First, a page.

What we really need is a “chill the fuck out on our obsessive communications” program. At least we had the good sense to draw the line at texting, but we should have drawn it at phoning, which is not even close to being as benign while driving as people think.

  90. 90
    different-church-lady says:

    @The Dangerman:

    Well, my solution would be the bigger hammer approach to solving problems; phones just wouldn’t work in cars (maybe there would be some enabling with hands free or voice activated devices).

    Oh, you jokester! Of course you’re aware that cars are now being marketed based on how well they coordinate with your phone, yes? Who cares about things like gas mileage and performance and reliability anymore? What’s really important is if your car can find you Chinese take-out.

  91. 91
    SiubhanDuinne says:

    @Steeplejack:

    Pretty sure that comment was snark.

    See #79 and #81.

    ETA: Snark previously detected.

    And you did!

  92. 92
    boatboy_srq says:

    @Patrick: Key difference: there’s the addiction element in alcoholism; driving while texting is just stupid, and there’s no obligation legislators to protect the stupid from their actions. How many deaths does it take to make them pay attention to this? Just one: a sibling or child killed by by someone DWT.

    FWIW, there are state laws appearing (MD has one) that prohibit DWT (and all other handheld cellphone activity) – but getting law enforcement to care is at least as great a chore as getting the laws passed. I’ve seen texters fly past patrol cars without incident. DWT in most places should fall under “reckless driving.”

  93. 93
    Steeplejack says:

    @SiubhanDuinne:

    Snark detection previously detected.

  94. 94
    Robert Sneddon says:

    @Steeplejack: I walked past a wall of signs once in Japan. It started with a college, a bit further down was the entrance to a high school with the same name of the college, a so-called “escalator” school which funneled HS graduates into the college. Further down the road was a junior high, escalator to the senior high school, followed by the elementary (grade) feeder school for the junior high, followed by the kindergarten school and then the associated daycare facility. I half-expected a maternity hospital and perhaps a embryology/artificial insemination clinic to follow but no. Not yet.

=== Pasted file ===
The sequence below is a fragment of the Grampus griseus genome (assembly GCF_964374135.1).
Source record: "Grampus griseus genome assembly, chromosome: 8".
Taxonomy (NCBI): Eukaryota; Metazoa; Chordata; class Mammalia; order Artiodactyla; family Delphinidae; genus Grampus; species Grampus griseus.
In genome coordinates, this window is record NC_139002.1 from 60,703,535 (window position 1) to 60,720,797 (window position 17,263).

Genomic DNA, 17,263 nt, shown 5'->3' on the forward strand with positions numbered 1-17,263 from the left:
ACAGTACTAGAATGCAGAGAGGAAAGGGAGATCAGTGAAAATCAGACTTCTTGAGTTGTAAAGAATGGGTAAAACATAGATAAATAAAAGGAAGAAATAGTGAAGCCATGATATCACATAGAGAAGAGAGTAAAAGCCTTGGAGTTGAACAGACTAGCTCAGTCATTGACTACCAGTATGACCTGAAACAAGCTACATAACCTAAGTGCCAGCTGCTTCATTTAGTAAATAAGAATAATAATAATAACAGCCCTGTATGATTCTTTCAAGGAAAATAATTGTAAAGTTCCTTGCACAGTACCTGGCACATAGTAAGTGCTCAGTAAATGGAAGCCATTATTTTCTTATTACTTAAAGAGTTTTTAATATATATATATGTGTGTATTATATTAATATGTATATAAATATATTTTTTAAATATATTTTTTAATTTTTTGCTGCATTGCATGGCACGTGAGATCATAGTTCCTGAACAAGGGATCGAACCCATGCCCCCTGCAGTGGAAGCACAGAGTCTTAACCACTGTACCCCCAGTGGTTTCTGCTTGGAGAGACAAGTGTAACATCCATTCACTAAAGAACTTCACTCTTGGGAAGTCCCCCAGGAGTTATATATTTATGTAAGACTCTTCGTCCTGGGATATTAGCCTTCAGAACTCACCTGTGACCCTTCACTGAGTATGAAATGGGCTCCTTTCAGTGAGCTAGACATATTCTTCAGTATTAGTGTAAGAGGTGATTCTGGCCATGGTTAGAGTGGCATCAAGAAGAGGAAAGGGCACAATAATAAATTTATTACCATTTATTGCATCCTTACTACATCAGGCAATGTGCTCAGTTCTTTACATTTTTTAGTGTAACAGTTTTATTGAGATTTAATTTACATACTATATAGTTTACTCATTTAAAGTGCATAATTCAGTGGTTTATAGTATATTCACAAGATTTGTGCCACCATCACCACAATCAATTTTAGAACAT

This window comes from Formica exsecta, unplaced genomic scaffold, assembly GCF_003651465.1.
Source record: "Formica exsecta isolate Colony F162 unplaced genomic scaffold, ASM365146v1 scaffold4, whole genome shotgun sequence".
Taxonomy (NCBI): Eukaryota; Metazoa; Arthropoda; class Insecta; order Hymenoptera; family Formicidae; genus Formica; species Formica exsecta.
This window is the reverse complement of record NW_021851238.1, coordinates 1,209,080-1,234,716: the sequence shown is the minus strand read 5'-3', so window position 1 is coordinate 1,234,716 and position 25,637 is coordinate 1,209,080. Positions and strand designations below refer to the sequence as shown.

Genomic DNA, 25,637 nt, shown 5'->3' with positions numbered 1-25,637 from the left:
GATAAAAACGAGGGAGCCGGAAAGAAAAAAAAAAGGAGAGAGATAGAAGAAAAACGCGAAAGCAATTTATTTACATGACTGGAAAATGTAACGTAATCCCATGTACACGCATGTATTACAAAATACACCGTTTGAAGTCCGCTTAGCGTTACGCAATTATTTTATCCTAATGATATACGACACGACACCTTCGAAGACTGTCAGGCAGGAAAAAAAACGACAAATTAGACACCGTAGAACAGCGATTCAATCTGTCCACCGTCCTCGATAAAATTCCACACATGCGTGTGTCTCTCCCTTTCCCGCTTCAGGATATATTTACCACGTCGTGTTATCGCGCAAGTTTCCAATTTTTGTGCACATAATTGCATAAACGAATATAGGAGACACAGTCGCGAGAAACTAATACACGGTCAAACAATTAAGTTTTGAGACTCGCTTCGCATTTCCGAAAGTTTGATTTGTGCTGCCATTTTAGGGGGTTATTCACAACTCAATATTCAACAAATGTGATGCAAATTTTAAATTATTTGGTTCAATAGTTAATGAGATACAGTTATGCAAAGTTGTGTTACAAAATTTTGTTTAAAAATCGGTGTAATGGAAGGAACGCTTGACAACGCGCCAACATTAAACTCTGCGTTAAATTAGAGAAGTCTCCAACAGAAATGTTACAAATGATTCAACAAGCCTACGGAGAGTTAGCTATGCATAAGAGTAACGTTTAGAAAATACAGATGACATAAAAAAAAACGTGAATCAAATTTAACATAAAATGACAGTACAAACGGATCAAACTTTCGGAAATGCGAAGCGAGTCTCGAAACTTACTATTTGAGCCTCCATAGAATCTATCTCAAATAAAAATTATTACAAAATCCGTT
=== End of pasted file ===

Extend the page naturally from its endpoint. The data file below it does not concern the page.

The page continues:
95. 95
    Mnemosyne says:

    @Violet:

    Personally, I say the only time a driver of a car should text is when they’ve pulled over out of traffic and have the car in “park.” Trying to do it in traffic is way too dangerous — what if the guy in the lane ahead of you wants to turn left, but you don’t notice because you were texting, so you rear-end him?

  96. 96
    Tripod says:

    People on the phone are easy spots. They tool around at or just below the speed limit, and it’s a constant state regardless of traffic conditions.
    Their focus is very much inside the vehicle.

  97. 97
    Mnemosyne says:

    Also, as we unfortunately found out here in Los Angeles, it’s not just drivers of cars texting who can cause terrible accidents. 25 dead and 135 injured because of a text message.

  98. 98
    Patrick says:

    @boatboy_srq:

    It used to be the same with drunk driving decades ago. Eventually MADD was founded and political pressure finally brought about change. The question is just how many people have to die until there will be enough political pressure to change current laws regarding both texting and using a cellphone while driving.

  99. 99
    different-church-lady says:

    @Tripod:

    Their focus is very much inside the vehicle their own head.

    The insidious thing about phones is they put you in two places at once: there’s the car, and then there’s the “conversation” space. When you’re on a phone you both where you are and in an abstract space at the same time — without realizing it, you’re imaging yourself in the same place as the person you’re talking to.

    The problem arises when the person you’re speaking to isn’t sharing the same experiences you are. If a pedestrian suddenly walks out in front of your car while you’re talking to a passenger, both you and the passenger see the pedestrian and have the same reaction. In fact, your passenger might even see the pedestrian before you do.

    When the same thing happens when you’re on the phone, your brain is torn between two different experiences: the real one of danger, and the social one. The split second it takes you to figure out which one gets priority could make all the difference. As social creatures we have phone ettiquite — we’re supposed to say, “Hang on a minute…” to the person we’re talking to.

    My way of putting it is: it doesn’t matter where your hands are, it matters where your head is.

  100. 100
    catclub says:

    @different-church-lady: “My way of putting it is: it doesn’t matter where your hands are, it matters where your head is.”

    Sounds like sex therapy.

    Putting it indeed.

  101. 101
    Citizen Alan says:

    @Villago Delenda Est:

    Nothing will change on gun control — NO THING AT ALL — until some class of people feared by white old people start arming themselves. If we had a national program to help black people in the inner cities buy assault rifles, we’d see gun control so fast it would make your head spin.

  102. 102